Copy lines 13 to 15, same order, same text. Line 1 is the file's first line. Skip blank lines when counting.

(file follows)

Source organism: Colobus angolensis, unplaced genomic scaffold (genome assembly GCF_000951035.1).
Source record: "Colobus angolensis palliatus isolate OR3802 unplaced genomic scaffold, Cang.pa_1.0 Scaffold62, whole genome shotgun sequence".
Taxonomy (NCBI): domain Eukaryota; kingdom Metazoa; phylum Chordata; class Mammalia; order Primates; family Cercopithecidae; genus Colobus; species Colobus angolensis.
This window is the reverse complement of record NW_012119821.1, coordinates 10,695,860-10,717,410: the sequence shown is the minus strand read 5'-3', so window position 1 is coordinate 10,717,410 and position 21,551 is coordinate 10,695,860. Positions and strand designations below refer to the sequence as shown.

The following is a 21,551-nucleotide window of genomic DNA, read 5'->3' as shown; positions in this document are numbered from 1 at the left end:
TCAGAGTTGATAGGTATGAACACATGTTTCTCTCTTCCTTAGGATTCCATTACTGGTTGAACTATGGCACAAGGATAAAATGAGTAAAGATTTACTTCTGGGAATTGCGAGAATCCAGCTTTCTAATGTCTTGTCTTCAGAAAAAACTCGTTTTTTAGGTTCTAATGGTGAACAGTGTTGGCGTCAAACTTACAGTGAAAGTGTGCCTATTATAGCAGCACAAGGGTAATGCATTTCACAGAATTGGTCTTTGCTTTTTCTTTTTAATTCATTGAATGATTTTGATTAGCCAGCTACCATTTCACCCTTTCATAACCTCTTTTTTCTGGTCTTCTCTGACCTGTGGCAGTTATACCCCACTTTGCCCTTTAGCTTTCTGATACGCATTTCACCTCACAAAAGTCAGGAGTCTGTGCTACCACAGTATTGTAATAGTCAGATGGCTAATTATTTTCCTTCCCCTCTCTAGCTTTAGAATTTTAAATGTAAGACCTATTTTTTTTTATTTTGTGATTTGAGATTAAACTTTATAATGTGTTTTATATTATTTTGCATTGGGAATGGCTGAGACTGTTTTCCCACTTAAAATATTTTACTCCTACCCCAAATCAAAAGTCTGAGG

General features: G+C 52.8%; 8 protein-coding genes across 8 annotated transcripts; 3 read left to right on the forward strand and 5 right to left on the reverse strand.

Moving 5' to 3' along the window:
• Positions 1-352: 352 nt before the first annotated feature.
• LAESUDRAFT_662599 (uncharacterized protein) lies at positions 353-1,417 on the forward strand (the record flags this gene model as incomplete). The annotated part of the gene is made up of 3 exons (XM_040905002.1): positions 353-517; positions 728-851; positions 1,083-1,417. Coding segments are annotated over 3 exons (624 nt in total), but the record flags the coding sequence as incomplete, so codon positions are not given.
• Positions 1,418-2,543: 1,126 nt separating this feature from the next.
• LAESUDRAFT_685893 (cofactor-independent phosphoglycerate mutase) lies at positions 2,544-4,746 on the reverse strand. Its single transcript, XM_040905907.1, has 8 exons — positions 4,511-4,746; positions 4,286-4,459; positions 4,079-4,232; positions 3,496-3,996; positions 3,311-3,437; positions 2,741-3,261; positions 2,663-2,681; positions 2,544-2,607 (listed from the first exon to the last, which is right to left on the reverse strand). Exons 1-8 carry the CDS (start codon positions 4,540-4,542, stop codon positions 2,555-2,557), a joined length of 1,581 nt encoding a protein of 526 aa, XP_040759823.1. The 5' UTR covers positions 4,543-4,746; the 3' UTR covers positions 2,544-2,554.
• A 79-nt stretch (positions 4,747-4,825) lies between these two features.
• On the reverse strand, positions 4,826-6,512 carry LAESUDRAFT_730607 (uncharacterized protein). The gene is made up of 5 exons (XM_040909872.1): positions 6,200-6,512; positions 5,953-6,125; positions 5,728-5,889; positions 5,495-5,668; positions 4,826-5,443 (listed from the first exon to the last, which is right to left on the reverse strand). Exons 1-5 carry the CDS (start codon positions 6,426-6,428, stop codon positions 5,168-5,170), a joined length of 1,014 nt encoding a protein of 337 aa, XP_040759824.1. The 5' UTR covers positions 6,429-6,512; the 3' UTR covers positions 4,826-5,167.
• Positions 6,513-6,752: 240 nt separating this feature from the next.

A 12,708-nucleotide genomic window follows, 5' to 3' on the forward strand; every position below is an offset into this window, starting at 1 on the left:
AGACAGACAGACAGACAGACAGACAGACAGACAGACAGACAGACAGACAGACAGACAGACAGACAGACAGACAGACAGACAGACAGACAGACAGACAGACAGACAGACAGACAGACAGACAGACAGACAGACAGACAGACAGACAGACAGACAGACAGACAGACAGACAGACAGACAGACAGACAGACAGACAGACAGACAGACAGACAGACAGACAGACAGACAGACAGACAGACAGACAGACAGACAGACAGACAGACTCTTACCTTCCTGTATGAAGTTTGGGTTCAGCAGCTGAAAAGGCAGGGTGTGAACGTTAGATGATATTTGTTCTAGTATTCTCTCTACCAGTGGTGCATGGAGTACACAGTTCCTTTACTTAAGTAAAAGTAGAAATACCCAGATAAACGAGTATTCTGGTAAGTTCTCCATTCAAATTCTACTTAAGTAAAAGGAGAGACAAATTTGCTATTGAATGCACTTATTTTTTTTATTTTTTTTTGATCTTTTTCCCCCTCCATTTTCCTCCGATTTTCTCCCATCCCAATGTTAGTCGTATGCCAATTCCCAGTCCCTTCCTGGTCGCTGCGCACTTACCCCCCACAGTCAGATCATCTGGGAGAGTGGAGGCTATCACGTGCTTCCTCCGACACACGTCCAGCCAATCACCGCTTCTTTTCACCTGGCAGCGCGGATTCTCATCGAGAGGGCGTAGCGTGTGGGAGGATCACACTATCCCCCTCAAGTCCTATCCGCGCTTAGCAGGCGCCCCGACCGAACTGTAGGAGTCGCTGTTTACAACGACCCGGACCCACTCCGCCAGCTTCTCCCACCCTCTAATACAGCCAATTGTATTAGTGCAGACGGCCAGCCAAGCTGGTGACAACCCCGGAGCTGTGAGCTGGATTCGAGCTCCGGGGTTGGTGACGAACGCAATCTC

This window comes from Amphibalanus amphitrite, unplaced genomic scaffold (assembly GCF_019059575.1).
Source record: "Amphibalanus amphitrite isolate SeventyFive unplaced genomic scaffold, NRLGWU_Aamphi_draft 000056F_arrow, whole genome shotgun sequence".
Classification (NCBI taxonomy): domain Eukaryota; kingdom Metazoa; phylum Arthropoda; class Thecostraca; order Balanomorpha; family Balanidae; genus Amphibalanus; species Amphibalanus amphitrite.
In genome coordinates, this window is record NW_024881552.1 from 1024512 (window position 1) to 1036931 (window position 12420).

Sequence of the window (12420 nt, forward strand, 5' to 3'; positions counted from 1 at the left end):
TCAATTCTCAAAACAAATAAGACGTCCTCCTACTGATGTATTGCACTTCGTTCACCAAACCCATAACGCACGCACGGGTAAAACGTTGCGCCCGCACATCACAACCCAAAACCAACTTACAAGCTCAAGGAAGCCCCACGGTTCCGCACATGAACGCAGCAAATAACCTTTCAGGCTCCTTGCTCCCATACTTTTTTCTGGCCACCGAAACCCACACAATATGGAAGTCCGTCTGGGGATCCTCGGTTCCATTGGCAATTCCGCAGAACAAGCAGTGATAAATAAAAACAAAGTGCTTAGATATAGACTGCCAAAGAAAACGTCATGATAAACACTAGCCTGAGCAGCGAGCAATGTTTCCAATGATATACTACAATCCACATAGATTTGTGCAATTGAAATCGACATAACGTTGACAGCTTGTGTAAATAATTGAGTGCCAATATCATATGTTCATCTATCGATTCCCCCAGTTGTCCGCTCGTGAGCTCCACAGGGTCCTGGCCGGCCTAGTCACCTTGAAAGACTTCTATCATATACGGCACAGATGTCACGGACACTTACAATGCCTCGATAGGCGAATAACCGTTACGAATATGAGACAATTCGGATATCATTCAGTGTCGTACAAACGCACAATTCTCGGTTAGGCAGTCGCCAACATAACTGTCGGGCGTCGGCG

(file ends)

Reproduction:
• A 79-nt stretch (positions 4,747-4,825) lies between these two features.
• On the reverse strand, positions 4,826-6,512 carry LAESUDRAFT_730607 (uncharacterized protein). The gene is made up of 5 exons (XM_040909872.1): positions 6,200-6,512; positions 5,953-6,125; positions 5,728-5,889; positions 5,495-5,668; positions 4,826-5,443 (listed from the first exon to the last, which is right to left on the reverse strand). Exons 1-5 carry the CDS (start codon positions 6,426-6,428, stop codon positions 5,168-5,170), a joined length of 1,014 nt encoding a protein of 337 aa, XP_040759824.1. The 5' UTR covers positions 6,429-6,512; the 3' UTR covers positions 4,826-5,167.
• Positions 6,513-6,752: 240 nt separating this feature from the next.